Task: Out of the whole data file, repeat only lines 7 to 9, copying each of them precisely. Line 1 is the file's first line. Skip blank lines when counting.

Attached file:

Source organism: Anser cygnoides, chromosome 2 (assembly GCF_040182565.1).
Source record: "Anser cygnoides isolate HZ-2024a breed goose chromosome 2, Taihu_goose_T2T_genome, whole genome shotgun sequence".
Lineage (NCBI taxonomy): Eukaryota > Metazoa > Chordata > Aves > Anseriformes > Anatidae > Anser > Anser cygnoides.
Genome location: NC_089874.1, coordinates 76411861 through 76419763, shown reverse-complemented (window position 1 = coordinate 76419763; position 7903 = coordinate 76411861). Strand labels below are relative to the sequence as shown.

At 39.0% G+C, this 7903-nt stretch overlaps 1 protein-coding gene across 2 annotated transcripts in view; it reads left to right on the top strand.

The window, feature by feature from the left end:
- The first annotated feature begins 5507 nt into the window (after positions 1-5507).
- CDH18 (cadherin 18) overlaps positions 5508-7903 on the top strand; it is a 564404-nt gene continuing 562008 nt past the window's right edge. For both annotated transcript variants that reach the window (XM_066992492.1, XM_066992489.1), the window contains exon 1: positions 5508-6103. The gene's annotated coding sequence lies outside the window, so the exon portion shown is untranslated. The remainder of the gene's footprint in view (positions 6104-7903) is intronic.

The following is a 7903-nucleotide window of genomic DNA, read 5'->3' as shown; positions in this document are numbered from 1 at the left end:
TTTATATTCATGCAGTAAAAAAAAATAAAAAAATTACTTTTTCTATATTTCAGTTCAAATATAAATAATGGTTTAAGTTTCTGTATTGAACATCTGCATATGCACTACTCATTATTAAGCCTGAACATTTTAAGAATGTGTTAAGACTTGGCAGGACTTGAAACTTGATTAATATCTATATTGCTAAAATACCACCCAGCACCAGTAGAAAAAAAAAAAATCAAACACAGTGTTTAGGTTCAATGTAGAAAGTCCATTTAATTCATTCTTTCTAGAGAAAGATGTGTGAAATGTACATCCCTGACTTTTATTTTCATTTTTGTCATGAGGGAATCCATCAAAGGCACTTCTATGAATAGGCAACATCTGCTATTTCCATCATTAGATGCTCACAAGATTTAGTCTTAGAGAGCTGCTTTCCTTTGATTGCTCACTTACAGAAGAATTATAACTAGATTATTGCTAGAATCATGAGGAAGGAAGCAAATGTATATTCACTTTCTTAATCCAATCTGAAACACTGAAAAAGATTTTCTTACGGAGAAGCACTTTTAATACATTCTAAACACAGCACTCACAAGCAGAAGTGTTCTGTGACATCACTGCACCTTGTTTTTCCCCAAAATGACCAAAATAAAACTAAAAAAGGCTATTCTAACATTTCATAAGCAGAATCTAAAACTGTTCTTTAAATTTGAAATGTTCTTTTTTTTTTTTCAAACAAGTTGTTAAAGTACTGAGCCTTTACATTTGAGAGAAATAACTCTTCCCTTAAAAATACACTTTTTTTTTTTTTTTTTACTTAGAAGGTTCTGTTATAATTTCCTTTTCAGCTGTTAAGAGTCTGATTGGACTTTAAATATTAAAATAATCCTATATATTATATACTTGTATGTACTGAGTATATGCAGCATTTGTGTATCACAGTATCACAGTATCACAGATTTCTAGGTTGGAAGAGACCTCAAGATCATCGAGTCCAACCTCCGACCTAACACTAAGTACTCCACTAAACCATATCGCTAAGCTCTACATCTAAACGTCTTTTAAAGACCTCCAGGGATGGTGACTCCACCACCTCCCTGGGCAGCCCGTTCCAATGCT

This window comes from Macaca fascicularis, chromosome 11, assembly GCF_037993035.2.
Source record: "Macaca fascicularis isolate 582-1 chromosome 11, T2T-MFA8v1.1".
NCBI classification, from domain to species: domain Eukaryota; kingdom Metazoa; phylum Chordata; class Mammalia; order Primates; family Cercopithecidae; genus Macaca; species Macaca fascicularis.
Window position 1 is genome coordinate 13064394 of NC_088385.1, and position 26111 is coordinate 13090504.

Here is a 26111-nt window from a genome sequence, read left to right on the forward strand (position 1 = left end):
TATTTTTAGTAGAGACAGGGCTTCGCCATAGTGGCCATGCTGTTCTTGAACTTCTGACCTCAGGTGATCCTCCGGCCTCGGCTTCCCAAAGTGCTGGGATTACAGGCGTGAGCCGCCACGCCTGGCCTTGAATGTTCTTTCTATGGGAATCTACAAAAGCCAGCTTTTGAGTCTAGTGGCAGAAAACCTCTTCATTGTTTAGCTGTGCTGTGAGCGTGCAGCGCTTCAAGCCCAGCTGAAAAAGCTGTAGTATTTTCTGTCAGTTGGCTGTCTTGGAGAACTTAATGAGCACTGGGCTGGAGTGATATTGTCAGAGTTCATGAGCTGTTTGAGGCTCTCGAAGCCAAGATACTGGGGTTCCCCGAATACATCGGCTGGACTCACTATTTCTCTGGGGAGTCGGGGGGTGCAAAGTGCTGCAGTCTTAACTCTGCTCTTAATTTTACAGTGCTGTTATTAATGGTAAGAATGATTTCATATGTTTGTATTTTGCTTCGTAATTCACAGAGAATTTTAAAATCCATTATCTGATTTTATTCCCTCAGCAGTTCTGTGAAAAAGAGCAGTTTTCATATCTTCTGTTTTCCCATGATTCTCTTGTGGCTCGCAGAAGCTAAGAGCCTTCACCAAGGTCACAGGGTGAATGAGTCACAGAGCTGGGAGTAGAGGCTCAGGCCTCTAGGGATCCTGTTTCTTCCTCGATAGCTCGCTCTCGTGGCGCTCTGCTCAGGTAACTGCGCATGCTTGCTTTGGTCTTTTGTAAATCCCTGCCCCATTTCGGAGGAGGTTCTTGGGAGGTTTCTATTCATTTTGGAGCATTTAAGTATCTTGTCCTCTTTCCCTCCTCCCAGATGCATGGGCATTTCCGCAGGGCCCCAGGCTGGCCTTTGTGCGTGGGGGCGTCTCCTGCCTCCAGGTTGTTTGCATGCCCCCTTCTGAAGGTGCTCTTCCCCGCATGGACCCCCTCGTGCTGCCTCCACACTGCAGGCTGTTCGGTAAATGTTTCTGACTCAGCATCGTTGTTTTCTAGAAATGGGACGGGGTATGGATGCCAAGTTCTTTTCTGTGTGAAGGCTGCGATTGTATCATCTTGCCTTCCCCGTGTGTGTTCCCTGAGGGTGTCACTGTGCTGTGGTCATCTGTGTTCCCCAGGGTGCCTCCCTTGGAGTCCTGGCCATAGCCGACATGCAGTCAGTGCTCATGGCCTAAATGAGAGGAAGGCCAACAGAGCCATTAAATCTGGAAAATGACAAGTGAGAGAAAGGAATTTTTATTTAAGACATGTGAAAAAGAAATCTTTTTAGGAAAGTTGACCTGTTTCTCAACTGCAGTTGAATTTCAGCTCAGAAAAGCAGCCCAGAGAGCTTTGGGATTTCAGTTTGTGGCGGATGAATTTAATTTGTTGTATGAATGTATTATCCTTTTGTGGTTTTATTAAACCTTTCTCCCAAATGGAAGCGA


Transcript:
- The first annotated feature begins 5507 nt into the window (after positions 1-5507).
- CDH18 (cadherin 18) overlaps positions 5508-7903 on the top strand; it is a 564404-nt gene continuing 562008 nt past the window's right edge. For both annotated transcript variants that reach the window (XM_066992492.1, XM_066992489.1), the window contains exon 1: positions 5508-6103. The gene's annotated coding sequence lies outside the window, so the exon portion shown is untranslated. The remainder of the gene's footprint in view (positions 6104-7903) is intronic.

The following is a 7903-nucleotide window of genomic DNA, read 5'->3' as shown; positions in this document are numbered from 1 at the left end: